Saving the nation
President Musharraf's latest moves were taken in the name of "political reconciliation" -- they have brought political polarisation, writes Graham Usher in Islamabad
Last week Pervez Musharraf stood down as Pakistan's army chief of staff and became a civilian president, fulfilling a pledge he had made first in 2003 but repeatedly betrayed. In a televised address to the nation on 29 November -- dressed in a black tunic rather than the usual brackish brown khaki -- he said the martial law he imposed last month would be lifted on 16 December and that "free, fair and transparent" elections would be held on 8 January 2008. These were promises he had made to George Bush and Gordon Brown, his two staunchest foreign friends.
He even tendered a peace pipe to two former prime ministers he had once sought to banish. "Benazir Bhutto and Nawaz Sharif have come back, and a level playing field has been given," he said, through gritted teeth.
Lawyers in Lahore took to the streets in protest, demanding the reinstatement of Supreme Court judges Musharraf had sacked under the emergency. An alliance of six opposition parties, including Sharif's Muslim League, said it would boycott the January poll. Bhutto said while her Pakistan People's Party (PPP) would participate in the elections, it would do so "under protest". The more the president comes as a saviour the more he divides. It was always so.
Musharraf seized power in a coup eight years ago to "save the nation". In his televised speech he said he had instituted emergency rule for the second time in his rule to "save the nation". Analysts pondered his legacy as Pakistan's president in uniform. They could agree only on one thing: it would have been better had it finished earlier.
In a reign wracked by controversy few would dispute Musharraf's most fateful decision -- throwing the weight of the Pakistan army behind the American "war on terror" following the 9/11 attacks in 2001.
This not only cleansed Pakistan's reputation as a nuclear-armed pariah in league with Al-Qaeda and the Taliban. It turned around an economy on the brink of self-destruction via massive inflows of US aid. Perhaps he saved the nation. US assistant secretary of state, Richard Armitage, warned that had he not "cooperated" after 9/11 Pakistan would have been "bombed back to the stone-age".
There were successes. He pursued a genuine peace process with India, raising relations between the two South Asian adversaries to their most benign ever. He also made an effort to modulate Pakistan's official ideology of conservative jihadist Islam to a more liberal, "enlightened" strain, with a young, independent media being the beneficiary. But the flaw was always Musharraf's conviction that "the army was the only patriotic force capable of ensuring that Pakistan would stay strong, stable and prosperous," says analyst and ex- ambassador Tarik Fatemi. This not only bred contempt of civilian politics, but it oversaw a process in which the military become entrenched in every sphere of governance and the economy. It was a dominance that would be resisted, most shockingly by the judiciary, historically the army's handmaiden.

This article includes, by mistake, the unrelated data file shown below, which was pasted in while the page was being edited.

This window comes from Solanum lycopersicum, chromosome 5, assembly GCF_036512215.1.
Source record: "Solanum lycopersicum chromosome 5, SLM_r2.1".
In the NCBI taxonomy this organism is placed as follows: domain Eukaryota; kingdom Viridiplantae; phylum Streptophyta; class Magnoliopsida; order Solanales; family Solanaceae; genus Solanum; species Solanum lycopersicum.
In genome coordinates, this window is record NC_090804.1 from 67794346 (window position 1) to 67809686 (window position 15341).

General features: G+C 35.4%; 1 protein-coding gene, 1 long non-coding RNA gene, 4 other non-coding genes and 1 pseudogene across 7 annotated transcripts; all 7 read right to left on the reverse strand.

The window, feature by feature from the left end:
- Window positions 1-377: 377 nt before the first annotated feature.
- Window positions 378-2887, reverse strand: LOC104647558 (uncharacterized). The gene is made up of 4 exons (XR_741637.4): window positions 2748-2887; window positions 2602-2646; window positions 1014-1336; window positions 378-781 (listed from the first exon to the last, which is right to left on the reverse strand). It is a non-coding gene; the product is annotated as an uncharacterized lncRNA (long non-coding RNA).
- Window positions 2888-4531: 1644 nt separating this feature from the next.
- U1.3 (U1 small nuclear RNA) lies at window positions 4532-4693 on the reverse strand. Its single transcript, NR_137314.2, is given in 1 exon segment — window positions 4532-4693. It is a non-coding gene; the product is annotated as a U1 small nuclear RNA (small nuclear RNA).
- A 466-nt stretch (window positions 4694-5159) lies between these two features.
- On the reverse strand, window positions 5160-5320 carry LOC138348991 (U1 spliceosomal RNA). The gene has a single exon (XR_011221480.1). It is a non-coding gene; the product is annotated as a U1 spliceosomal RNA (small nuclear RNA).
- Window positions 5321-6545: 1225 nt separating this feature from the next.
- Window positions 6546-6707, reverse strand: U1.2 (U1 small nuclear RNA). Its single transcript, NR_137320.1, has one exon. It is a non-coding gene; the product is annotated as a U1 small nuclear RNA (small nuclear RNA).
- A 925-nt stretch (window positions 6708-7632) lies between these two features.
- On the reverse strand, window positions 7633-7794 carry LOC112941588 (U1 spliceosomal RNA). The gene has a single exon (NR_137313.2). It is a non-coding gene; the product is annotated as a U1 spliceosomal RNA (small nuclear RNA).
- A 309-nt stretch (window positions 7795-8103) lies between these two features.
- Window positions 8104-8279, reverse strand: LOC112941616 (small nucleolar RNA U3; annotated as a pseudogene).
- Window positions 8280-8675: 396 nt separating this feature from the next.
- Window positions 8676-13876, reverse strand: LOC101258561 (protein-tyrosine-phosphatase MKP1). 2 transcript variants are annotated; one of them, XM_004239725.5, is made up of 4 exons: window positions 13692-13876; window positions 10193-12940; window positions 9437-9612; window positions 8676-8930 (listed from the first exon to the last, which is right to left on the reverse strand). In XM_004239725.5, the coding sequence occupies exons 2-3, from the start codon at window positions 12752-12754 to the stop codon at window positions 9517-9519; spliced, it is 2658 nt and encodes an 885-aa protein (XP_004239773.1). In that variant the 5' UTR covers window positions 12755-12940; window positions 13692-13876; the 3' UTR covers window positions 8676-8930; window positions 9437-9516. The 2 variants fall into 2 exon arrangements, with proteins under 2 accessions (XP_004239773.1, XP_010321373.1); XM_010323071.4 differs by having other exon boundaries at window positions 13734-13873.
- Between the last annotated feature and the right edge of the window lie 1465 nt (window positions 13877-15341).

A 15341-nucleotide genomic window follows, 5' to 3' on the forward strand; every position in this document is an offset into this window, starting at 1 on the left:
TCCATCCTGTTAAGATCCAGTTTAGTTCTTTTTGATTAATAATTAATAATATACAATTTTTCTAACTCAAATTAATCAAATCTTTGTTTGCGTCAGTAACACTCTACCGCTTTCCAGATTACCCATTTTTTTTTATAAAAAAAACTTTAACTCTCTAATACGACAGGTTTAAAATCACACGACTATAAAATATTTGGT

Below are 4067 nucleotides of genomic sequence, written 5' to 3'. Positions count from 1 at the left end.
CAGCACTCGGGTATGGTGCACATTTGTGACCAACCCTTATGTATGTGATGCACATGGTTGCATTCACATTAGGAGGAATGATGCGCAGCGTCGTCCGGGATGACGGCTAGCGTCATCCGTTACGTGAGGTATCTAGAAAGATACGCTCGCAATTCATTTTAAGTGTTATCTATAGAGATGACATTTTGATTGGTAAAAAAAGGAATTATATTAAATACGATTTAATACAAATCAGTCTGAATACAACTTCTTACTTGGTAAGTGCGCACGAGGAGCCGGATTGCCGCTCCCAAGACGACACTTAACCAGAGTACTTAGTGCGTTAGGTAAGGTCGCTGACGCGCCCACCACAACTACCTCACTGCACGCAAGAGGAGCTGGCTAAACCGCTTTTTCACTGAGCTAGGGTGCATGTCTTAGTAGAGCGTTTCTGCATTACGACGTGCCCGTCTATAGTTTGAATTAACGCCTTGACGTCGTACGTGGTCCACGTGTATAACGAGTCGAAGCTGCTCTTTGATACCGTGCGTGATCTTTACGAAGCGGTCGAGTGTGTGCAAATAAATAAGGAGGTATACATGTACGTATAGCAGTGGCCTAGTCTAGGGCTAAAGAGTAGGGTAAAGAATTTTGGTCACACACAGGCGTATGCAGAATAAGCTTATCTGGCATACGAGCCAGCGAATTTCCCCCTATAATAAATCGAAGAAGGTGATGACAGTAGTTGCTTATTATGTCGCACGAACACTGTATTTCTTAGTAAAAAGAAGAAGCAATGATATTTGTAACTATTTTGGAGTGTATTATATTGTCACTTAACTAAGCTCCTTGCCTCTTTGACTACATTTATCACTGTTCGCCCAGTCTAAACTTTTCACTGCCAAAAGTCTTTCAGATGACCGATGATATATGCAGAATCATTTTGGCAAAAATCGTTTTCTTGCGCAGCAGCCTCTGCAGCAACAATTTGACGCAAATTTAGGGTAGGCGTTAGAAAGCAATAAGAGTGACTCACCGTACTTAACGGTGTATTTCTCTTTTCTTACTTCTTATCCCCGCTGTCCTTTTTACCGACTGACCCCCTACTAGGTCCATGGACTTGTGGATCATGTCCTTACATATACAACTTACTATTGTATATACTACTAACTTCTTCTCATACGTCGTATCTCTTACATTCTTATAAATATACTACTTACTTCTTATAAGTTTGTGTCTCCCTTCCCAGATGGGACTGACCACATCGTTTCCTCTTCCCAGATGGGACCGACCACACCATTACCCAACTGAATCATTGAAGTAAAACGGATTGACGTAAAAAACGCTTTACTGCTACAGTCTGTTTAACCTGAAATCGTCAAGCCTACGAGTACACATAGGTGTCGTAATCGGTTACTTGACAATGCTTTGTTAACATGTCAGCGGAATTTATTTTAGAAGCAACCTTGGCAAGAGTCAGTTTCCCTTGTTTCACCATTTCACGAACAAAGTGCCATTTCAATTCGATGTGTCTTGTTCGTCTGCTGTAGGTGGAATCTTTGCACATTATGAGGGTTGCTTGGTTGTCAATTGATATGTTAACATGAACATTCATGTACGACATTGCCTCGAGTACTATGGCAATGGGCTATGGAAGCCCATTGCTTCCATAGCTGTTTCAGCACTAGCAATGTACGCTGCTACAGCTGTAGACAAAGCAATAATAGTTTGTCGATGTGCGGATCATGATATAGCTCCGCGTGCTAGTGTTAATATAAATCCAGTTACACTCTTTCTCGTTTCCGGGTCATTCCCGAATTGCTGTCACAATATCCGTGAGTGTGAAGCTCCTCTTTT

In March Musharraf tried to sack Pakistan's chief justice, Iftikhar Mohamed Chaudhry, triggering the worse crisis of his rule and mass demands that he and the army withdraw from politics. On 3 November he declared martial law, ostensibly to tackle Islamic militancy, but actually to purge a Supreme Court that was about to rule illegal his presidential "election" in October.
And the contradiction inherent in Musharraf's leadership became plain to all, including Bush and Brown: never had the Pakistani army been so powerful, and never had its power been so resented by Pakistan's 160 million people.
Will transmutation from military ruler to civilian president alter this? It depends on his relations with the new army chief and next prime minister: "This is the troika -- the new power centre in Pakistani politics," says analyst Hassan Askari-Rivzi.
Relations with Kiani will likely be smooth. He is a protégé of Musharraf. He is also supportive of American-driven policies against Al-Qaeda and the Taliban, particularly in Pakistan's restive frontier regions with Afghanistan. But he believes such policies "must be politically acceptable to our people," says General Ahmed Shujaz Pasha, an aide. That's a hard circle to square: polls show 80 per cent of Pakistanis are opposed to American foreign policies, especially in Afghanistan.
Relations with the next prime minister may be more turbulent. If Bhutto ignores calls for boycott and the PPP takes part in the elections, she may revive her tryst with Musharraf. She would back him as president while he smoothes the way for her to become prime minister for a third time. This will please the Americans. But it will divide Pakistan politics society along the facile Washington fault-line of "moderate" versus "extremist", lending legitimacy to its anti- American forces, above all, the Taliban.
And if the opposition do boycott, they will rob the elections of what little credibility they have, domestically and internationally. What will Musharraf do then? "Save the nation"? The problem, answers analyst, Shafqat Mahmoud, is that Musharraf "still sees himself as the solution. To most Pakistanis he's part of the problem".